Summary of the technology
Nowadays, most of the pharmaceutical and cosmetic products in the market contain chemically synthesized surfactants in its composition. In many cases, these surfactants are the same as those used in regular cleanup activities. In order to get more natural and biocompatible products, it would be interesting to include natural surfactants instead of chemical surfactants in the preparation of these pharmaceutical and cosmetic products. These biosurfactants are also present in the formulation of greener nanoparticles, replacing the chemical surfactants currently used in the preparation thereof. Most biosurfactants have antimicrobial activity, which would improve the properties of certain nanoparticles, as well as many pharmaceutical and cosmetic products. The main disadvantage of biosurfactants industrial production is related to the high cost compared to chemically synthesized surfactant production.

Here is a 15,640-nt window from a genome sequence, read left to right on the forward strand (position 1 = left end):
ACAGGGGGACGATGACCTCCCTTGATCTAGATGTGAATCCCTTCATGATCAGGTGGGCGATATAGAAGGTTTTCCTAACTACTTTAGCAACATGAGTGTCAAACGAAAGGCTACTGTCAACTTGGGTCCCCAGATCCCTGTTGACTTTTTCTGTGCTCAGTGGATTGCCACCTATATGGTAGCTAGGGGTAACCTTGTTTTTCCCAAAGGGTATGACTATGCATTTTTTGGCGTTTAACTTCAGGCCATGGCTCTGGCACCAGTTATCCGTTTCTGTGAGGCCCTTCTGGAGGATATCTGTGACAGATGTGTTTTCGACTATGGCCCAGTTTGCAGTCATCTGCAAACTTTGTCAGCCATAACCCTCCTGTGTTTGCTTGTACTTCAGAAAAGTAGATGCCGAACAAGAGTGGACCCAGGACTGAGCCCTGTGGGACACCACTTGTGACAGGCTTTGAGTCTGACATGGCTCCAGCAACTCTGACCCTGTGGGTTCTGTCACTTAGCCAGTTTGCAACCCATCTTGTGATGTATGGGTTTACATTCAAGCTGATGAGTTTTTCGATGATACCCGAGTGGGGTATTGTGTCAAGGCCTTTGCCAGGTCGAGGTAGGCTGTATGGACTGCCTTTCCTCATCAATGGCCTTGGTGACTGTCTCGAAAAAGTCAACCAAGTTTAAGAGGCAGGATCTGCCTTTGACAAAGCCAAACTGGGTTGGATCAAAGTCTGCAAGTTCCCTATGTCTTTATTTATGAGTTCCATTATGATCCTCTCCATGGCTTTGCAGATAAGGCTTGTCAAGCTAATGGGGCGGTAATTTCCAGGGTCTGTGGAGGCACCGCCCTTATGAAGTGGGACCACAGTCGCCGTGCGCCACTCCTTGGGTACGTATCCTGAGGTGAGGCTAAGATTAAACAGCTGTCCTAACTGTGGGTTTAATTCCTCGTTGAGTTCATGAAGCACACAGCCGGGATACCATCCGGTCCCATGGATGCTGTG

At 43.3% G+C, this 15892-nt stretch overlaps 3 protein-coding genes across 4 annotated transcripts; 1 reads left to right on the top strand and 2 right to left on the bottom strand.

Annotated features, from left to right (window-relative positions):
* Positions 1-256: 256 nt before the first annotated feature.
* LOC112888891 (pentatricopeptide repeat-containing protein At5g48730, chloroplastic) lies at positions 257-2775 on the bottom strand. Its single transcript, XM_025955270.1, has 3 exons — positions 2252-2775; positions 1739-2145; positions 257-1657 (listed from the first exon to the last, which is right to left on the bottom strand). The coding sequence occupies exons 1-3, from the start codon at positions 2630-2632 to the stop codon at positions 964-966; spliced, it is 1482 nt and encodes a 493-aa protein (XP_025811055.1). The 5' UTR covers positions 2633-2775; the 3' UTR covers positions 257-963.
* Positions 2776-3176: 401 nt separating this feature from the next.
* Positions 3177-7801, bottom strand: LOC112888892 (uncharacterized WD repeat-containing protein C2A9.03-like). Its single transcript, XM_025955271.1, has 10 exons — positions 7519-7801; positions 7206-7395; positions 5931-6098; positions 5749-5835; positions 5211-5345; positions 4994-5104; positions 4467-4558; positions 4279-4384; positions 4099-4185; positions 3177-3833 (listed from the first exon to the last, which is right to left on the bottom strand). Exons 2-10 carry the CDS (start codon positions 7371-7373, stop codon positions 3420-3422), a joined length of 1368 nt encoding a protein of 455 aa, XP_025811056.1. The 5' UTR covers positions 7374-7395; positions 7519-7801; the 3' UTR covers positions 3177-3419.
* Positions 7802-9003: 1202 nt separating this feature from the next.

The solution proposed by the Chemical Engineering research group at the University of Vigo, is the development of eco-friendly simple extraction of biosurfactant from a corn wet-milling industry byproduct, such as corn wash liquors, better known as "corn steep liquor (CSL)", which could compete in terms of cost production with its chemical counterparts.
New and innovative aspects
Conventional surfactants are synthetic. However, many surfactants are produced by living organisms, such as plants or microorganisms. These compounds, which are considered natural surfactants and are referred to as biosurfactants, may be more effective than synthetic surfactants. The advantages of biosurfactants obtained from natural sources include the following: a) Lower concentrations of these compounds are required to reduce the surface tension of a liquid or mixture of liquids. b) They work under a wider range of pH, temperature and ionic strength and can, therefore, be used in a wider range of conditions. c) They are biodegradable and, therefore, do not cause environmental problems. d) They display low toxicity and can, therefore, be safely used in the pharmaceutical, cosmetics and food industries.
Main advantages of its use